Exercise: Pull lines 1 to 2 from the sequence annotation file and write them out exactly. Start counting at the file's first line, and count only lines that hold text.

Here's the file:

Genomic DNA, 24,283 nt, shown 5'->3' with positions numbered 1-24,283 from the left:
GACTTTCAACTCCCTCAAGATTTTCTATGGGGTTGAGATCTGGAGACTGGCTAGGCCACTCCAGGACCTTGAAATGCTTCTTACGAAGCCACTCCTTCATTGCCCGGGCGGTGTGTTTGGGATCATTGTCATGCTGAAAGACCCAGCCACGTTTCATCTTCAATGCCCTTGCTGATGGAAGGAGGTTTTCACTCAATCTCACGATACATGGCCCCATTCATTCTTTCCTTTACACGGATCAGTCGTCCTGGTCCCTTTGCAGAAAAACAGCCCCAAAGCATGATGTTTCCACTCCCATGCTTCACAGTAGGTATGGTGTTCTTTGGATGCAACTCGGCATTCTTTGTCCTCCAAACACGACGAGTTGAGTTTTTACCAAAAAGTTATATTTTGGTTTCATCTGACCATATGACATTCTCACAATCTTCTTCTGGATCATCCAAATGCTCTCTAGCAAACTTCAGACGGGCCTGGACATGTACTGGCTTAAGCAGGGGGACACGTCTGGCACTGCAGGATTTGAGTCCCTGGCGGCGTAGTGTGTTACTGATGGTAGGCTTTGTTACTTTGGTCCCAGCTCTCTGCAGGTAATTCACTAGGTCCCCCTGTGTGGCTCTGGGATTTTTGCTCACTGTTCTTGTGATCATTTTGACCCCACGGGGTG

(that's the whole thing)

Genomic DNA, 24,283 nt, shown 5'->3' with positions numbered 1-24,283 from the left:
GACTTTCAACTCCCTCAAGATTTTCTATGGGGTTGAGATCTGGAGACTGGCTAGGCCACTCCAGGACCTTGAAATGCTTCTTACGAAGCCACTCCTTCATTGCCCGGGCGGTGTGTTTGGGATCATTGTCATGCTGAAAGACCCAGCCACGTTTCATCTTCAATGCCCTTGCTGATGGAAGGAGGTTTTCACTCAATCTCACGATACATGGCCCCATTCATTCTTTCCTTTACACGGATCAGTCGTCCTGGTCCCTTTGCAGAAAAACAGCCCCAAAGCATGATGTTTCCACTCCCATGCTTCACAGTAGGTATGGTGTTCTTTGGATGCAACTCGGCATTCTTTGTCCTCCAAACACGACGAGTTGAGTTTTTACCAAAAAGTTATATTTTGGTTTCATCTGACCATATGACATTCTCACAATCTTCTTCTGGATCATCCAAATGCTCTCTAGCAAACTTCAGACGGGCCTGGACATGTACTGGCTTAAGCAGGGGGACACGTCTGGCACTGCAGGATTTGAGTCCCTGGCGGCGTAGTGTGTTACTGATGGTAGGCTTTGTTACTTTGGTCCCAGCTCTCTGCAGGTAATTCACTAGGTCCCCCTGTGTGGCTCTGGGATTTTTGCTCACTGTTCTTGTGATCATTTTGACCCCACGGGGTG